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An American city, Chicago, is playing host to the 2012 NATO Summit. That international meeting gets underway in just over a week. At the top of the agenda for President Obama and his visiting counterparts will be determining the next steps in Afghanistan. Along with dignitaries, the summit is expected to draw thousands of anti-war protesters, raising safety fears among residents and businesses in Chicago. But as NPR's Cheryl Corley reports, the city says it's ready.
CHERYL CORLEY, BYLINE: The NATO Summit technically runs for a little more than 24 hours, from Sunday May 20th to the middle of the afternoon the following day. But the planning has been underway for nearly a year.
BRUCE CORSON: We have a really - a full house tonight.
CORLEY: Bruce Corson is the president of SOAR, a community group in Chicago's upscale Streeterville neighborhood. Last week, he addressed nearly 300 people in a small ballroom at the Ritz Carlton hotel. They came to hear the NATO Host Committee's plans and to ask about protecting the neighborhood - well known for its high-end shops and hotels along Chicago's Magnificent Mile.
As the lights from the room's sparkling chandeliers dimmed, Lori Healey, the host committee's executive director, told the crowd not to worry - Chicago, she says, knows how to put on big events.
LORI HEALEY: Election night, when President Obama was elected, went incredibly smoothly. The Fourth of July we have a million to a million and a half people would come down here. Taste of Chicago. The Air and Water Show.
CORLEY: The NATO Summit is expected to draw thousands of foreign dignitaries, protesters, and journalists. That makes it what's called an NSSE, or a National Special Security Event. Retired Secret Service Agent Arnette Heintze says that means the Secret Service and other federal agencies work with local police to set up venues, motorcade routes, and security measures.
ARNETTE HEINTZE: They plan for the best, but they also prepare for the worst.
CORLEY: In Chicago, a city of nearly 3 million, traffic is already a challenge. Add motorcades, chase cars, closed streets - and how to navigate it all was a big concern for the Streeterville residents. So was safety. Bruce Corson read this question from a resident.
CORSON: What to do if we should get caught up in a group of unfriendly demonstrators.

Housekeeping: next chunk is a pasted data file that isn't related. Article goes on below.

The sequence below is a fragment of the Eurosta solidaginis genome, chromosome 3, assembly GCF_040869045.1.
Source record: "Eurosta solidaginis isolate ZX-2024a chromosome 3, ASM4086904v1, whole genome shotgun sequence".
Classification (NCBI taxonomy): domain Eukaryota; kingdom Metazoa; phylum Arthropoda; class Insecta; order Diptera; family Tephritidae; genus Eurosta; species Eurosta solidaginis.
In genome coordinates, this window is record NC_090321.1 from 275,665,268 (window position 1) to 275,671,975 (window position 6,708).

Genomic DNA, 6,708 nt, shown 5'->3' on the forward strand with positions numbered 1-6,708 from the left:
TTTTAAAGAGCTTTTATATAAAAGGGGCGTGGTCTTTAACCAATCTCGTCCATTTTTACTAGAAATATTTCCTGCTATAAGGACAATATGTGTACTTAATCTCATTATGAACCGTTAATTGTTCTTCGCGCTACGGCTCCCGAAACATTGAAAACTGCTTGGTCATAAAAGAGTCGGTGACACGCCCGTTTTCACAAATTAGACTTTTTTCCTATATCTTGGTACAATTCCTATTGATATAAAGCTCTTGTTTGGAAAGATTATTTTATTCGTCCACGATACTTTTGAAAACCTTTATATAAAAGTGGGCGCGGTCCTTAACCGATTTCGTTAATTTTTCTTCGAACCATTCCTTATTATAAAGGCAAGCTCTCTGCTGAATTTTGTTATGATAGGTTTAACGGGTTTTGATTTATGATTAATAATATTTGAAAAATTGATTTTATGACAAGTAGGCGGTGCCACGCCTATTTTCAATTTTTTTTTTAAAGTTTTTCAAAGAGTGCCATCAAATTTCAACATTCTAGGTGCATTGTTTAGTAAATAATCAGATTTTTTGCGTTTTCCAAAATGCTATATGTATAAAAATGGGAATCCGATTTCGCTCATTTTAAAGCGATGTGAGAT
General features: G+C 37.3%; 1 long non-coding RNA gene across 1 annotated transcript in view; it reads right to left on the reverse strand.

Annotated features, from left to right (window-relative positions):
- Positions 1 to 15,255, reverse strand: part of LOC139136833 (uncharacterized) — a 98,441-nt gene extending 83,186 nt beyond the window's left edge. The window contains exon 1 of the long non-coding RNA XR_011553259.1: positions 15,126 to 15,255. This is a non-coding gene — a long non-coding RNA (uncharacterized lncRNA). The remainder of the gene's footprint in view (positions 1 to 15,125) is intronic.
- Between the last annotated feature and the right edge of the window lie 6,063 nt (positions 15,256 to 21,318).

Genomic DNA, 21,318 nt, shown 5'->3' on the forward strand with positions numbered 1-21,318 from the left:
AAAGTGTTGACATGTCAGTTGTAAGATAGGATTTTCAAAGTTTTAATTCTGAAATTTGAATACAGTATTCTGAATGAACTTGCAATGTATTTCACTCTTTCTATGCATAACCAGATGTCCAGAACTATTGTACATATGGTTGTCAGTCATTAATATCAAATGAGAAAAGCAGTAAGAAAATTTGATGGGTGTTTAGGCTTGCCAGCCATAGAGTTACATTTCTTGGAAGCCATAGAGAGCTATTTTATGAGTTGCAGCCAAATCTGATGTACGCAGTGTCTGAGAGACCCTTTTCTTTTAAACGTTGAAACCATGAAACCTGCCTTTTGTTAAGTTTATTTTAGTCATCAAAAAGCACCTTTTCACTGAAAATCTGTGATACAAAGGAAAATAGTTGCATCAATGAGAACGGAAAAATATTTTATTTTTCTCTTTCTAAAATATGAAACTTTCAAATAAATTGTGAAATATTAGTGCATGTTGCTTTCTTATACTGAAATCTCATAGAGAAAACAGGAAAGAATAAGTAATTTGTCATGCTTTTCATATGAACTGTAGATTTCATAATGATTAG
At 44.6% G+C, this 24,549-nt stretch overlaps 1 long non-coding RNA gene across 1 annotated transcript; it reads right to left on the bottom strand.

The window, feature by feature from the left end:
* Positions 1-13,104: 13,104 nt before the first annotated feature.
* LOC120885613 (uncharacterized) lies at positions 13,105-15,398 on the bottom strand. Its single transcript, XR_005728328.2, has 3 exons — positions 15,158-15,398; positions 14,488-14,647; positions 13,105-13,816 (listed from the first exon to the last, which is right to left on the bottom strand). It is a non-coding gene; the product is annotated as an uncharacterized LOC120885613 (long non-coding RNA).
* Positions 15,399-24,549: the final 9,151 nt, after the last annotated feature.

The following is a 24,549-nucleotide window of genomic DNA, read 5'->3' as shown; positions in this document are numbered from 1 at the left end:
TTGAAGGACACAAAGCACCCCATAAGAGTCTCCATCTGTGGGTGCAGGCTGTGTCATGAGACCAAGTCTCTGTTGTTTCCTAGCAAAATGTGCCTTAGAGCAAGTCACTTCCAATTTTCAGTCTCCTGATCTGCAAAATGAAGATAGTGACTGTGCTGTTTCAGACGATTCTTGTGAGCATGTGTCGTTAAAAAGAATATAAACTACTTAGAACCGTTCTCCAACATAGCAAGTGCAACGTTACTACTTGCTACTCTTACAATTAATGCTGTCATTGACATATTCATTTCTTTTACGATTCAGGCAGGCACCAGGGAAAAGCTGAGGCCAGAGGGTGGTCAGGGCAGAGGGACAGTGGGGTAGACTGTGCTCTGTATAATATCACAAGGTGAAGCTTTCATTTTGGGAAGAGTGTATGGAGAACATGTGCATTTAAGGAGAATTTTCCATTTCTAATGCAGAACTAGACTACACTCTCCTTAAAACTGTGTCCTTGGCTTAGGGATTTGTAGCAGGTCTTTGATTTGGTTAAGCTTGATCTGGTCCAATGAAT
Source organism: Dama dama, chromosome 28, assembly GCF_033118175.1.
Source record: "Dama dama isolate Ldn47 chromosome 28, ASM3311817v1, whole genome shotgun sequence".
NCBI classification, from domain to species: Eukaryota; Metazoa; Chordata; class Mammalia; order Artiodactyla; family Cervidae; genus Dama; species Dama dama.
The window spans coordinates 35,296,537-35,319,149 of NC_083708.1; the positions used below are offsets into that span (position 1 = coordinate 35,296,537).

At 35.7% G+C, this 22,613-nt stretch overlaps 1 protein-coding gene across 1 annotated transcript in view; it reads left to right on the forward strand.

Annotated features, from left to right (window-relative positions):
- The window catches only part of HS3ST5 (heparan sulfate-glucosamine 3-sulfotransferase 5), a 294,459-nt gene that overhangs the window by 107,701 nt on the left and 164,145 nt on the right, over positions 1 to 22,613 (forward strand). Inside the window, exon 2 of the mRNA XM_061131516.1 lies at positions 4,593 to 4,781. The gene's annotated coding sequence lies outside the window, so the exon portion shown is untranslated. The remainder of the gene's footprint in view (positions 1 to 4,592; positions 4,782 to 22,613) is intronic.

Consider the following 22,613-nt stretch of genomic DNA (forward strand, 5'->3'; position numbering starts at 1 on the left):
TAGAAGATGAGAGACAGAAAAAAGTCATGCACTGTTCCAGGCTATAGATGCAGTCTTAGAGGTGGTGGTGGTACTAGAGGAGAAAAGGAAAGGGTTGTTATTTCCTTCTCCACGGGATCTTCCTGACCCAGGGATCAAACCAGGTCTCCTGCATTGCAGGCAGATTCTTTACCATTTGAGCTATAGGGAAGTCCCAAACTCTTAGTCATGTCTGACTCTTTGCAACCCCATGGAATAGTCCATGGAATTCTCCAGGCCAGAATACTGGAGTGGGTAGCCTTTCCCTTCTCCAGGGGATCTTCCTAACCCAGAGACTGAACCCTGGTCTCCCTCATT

DEBRA KIRBY: The Chicago Police Department will be highly visible throughout your area.
CORLEY: That's Debra Kirby - the Chicago police chief in charge of planning for the summit.
KIRBY: If you do get caught up in a group that's moving along, obviously the best thing to do is move to the edge. We don't anticipate roving bands of people sweeping up people off the sidewalks.
CORLEY: Restaurant owner Maria Mitchell Tsourapas says she wasn't worried about the NATO Summit until her landlord talked about safety precautions.
MARIA MITCHELL TSOURAPAS: The landlord started telling us that he wanted to close the building and billboard the front of our building. And then I heard from other businesses that they were thinking about boarding up their businesses, and I didn't realize there was anything to be so fearful of.
CORLEY: Residents aren't sure what to expect because big global meetings in the past have sometimes turned violent, but that's not always the case.
CROWD: And so are you. We are the 99 percent. And so are you...
CORLEY: At Chicago's May Day demonstration, Rachel Perrota with Occupy Chicago marched with hundreds of others. Perrota says the protests against NATO actually begin tomorrow with what activists are calling a People's Summit.
RACHEL PERROTA: It's time to stand up to the warmongers and to demand that 50 percent of our federal tax dollars no longer go to kill people on the other side of the world. May 18th and May 20th are going to be the massive marches here in Chicago. We'll see you in the streets.
CORLEY: In the days leading up to the summit, city officials and demonstrators have sparred over where rallies and protest marches can occur. The city has banned any camping at public parks, and groups like Occupy Chicago have called for volunteers to house protestors coming into town.
There's a sense of expectation on both sides. NATO host committee chief Lori Healey says the upside for Chicago will be big returns from higher spending at hotels, restaurants and retailers.
HEALEY: There are also the long term economic benefits, such as increased domestic and international tourism and reinforcement of Chicago's brand as a world class city.
CORLEY: That's if all goes well.
Cheryl Corley, NPR News, Chicago. Transcript provided by NPR, Copyright NPR.